Yom Kippur/Forgiveness and the Major Scale

L’Shana Tovah everyone!!

Thought I would share the “mini-sermon” I gave at our Kol Nidre service.  Enjoy!

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I was taking a walk with my music in shuffle mode. I usually listen on shuffle because often, something I would have never chosen, pops up and inspires me.

Last week, I took a walk and a choral piece called “Solfeggio”, by Arvo Part, filled my headphones. This piece is nothing more than a major scale sung on “do re mi” in a long crescendo. That’s it. But each voice part sustains its note while the next emerges. Sometimes it’s the note right next to it, sometimes it’s the same pitch an octave away. The result isn’t simple the way a piece using the major scale usually is. It’s incredibly dissonant.

As the piece continues, the notes are held longer, the crescendo grows and grows, the dissonances make the space, the ears, the whole body vibrate as magnificent crunches and clusters wash over the listener. It is an unbelievable work of art.

I conducted this piece once with an adult community choir. After the concert, a woman in the audience told me I had “no business doing that atonal music.” I smiled at her and said, “But it’s a major scale.”

Of course I knew what she meant. The major scale is so obvious. So lovely. So easy. Yet, it can be complicated, dissonant, a little uncomfortable, even (as I think it was for that lady) threatening.

Just like saying “I’m sorry.”

Here we are on the eve of the day dedicated to “I’m sorry’s”. So simple, so beautiful, and yet a little uncomfortable… Maybe even downright scary.

When we started our process of self examination at Selichot, we read in the prayer book the variety of sins we needed to consider, and it was painful. Hearing and speaking them made me want to escape. For the sins I know I have committed, it felt way easier to run away than to face the “I’m sorry’s” that I owe. At the same time, I also felt a different pain because I believe some of those sins were perpetrated against me, and I fear no “I’m sorry” is ever coming my way. And even if it did, can we forgive all things?

But guess what? Yom Kippur is not only about saying I’m sorry. It is also about forgiveness… Not God’s forgiveness. Our forgiveness.

In the book “To Be a Jew” by Hayim Halevy Donin, he wrote in his chapter about the Holy Days:

“Where attempts to pacify take place, the grieved party must feel it incumbent upon himself to extend forgiveness with a full heart. If he stubbornly persists in refusing to be pacified, he is regarded as cruel.”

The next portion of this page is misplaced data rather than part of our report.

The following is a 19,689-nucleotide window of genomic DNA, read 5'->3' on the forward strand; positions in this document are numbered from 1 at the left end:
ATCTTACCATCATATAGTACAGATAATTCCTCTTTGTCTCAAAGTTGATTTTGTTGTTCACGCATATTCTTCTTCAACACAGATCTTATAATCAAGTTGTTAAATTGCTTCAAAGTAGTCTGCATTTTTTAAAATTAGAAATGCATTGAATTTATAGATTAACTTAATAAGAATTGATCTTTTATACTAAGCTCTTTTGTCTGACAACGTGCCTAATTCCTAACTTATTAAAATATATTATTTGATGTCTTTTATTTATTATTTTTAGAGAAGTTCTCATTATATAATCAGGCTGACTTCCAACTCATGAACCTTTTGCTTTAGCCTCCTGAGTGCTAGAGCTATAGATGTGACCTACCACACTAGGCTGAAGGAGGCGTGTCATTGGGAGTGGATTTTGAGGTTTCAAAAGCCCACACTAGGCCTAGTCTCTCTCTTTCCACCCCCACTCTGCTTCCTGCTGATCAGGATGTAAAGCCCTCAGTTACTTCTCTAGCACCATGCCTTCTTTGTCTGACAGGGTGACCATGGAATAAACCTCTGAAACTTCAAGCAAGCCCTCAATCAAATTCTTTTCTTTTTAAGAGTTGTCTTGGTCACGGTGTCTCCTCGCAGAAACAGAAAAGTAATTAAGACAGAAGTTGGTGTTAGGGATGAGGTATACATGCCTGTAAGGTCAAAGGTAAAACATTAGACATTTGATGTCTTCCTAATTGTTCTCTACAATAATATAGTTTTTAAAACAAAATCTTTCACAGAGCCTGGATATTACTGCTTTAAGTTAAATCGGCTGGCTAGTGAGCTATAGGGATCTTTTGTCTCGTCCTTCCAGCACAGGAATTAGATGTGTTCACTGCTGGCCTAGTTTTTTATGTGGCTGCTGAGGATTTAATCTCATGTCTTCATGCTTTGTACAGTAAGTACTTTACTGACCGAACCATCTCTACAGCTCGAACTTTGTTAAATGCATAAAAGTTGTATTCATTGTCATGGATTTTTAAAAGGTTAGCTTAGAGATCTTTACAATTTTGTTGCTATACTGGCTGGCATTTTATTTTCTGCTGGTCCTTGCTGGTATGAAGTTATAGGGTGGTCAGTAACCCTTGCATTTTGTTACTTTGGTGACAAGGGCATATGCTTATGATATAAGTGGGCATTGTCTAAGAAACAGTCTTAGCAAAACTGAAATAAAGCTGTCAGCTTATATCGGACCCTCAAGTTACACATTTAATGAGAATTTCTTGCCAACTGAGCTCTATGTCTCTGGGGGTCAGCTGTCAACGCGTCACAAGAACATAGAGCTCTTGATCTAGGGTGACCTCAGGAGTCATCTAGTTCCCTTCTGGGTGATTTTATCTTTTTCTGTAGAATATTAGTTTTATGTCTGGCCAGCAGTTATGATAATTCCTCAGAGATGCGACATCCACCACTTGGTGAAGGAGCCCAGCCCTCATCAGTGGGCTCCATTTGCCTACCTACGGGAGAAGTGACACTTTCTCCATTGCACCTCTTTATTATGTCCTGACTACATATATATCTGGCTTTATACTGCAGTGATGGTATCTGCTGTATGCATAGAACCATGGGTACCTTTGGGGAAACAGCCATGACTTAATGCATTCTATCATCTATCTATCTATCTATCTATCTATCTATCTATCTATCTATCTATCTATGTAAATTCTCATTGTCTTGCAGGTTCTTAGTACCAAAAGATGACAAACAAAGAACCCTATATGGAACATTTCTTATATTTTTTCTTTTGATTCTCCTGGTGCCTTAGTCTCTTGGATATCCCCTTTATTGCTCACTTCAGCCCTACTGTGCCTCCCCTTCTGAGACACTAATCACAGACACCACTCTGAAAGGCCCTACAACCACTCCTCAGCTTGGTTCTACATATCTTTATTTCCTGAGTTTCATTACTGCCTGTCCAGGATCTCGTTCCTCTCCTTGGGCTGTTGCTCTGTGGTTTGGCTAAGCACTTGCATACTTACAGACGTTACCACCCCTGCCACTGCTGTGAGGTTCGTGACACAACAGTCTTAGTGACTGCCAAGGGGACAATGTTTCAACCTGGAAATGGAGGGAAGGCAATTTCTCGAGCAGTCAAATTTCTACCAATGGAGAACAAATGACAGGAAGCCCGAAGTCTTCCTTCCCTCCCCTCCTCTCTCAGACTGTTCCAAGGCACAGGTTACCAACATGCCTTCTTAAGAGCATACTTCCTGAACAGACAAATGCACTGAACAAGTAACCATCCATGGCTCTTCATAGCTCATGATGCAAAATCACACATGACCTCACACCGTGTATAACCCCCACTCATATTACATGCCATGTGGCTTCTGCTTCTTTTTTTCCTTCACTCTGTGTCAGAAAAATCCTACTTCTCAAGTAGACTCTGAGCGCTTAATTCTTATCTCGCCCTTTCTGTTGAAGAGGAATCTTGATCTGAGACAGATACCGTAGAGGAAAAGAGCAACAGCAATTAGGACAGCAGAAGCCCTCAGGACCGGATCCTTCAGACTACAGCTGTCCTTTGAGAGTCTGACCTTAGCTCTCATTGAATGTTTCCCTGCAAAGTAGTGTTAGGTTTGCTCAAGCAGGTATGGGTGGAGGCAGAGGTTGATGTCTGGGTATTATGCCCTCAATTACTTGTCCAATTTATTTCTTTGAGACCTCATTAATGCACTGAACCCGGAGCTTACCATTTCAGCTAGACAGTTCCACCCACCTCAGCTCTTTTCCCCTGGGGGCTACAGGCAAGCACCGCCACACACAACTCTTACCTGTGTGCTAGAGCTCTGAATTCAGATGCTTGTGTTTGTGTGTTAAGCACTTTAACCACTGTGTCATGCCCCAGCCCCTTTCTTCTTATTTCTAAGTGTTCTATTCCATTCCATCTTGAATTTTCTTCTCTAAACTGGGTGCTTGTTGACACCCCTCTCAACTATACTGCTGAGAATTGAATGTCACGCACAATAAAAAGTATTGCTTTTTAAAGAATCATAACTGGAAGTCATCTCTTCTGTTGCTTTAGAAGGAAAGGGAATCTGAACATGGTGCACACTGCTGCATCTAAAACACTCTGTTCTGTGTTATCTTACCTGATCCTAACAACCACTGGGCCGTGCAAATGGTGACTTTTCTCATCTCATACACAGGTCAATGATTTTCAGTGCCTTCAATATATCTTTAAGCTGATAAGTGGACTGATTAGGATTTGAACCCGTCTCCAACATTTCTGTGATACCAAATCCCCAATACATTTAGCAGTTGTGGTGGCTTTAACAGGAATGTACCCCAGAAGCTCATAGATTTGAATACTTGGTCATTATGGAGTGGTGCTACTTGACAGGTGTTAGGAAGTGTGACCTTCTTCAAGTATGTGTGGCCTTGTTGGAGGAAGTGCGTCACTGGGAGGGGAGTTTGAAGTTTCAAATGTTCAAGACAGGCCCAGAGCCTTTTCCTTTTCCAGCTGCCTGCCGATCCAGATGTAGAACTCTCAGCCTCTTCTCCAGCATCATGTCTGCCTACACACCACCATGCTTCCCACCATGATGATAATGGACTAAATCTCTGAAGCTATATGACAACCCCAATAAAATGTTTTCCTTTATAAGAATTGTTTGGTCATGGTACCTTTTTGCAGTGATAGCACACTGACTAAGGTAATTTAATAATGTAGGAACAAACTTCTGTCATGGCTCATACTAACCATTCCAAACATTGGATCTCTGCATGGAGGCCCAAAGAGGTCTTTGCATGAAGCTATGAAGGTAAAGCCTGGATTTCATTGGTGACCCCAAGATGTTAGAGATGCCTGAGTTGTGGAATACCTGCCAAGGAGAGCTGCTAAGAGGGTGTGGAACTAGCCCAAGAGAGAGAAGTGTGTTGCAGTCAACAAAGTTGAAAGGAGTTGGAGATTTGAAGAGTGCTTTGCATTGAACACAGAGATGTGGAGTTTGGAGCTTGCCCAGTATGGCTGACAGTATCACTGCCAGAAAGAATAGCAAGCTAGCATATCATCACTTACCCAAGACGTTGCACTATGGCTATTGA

Repentance is a two way street. There is an action and a necessary reaction.

It is said that we need to treat all people as if they are the Messiah. We consider this notion easily when we see someone in need. But I often think, that if such a test was to be sent, the Messiah would come in the form of a person I can’t stand. A person who hurts me. A person who creates stress in me. How would I handle the conflict If that person was the Messiah?

Let’s all think about the people in our lives with whom we have unfinished emotional business. Let’s Include those we have wronged and those who have wronged us… very often they are one in the same, aren’t they? Let’s even close our eyes, empty our thoughts, and really see them in our mind’s eyes. It can be stressful to invite them into our space, but let’s be brave and try. And let’s not forget to include ourselves, because I bet all of us had moments when we were harsh and unforgiving to ourselves.

Now, let’s send them an apology, right here and now… if for nothing else, simply for the fact that tension exists. Let’s experiment with sending them forgiveness too, no matter what the sin, and open our minds to accepting those people, faults and all. Let’s shake their hands. Let’s agree to disagree. Let’s understand them for who they are and be honest with ourselves about who we are. Let’s say to them, right here, right now, out loud: “I’m sorry” and “I forgive you.” Maybe one of them is the Messiah.

Now, in reality, there is probably no Messiah in our midst, and the apologies we are waiting for may never come. But in some ways, it doesn’t matter. If we release ourselves from the anguish of holding on to old hurts, then we are free of them no matter what is said or not said. And now that we are a little less burdened, maybe we are also a little less afraid to say our face to face “I’m sorry’s,” the ones we owe to the world, to ourselves and to each other.

Yom Kippur is a difficult day without comforts or nourishment. But let’s not get so stuck in the discomfort that we miss that it is, in fact, a beautiful day. What a gift to be together, supporting one another as we face our errors but also look forward to a life renewed. That choral piece wouldn’t have been a work of art if it was only simple. The discomfort is what makes it hauntingly, stunningly beautiful.

May our discomforts in the day ahead lead to our lives being works of art.

Ameyn.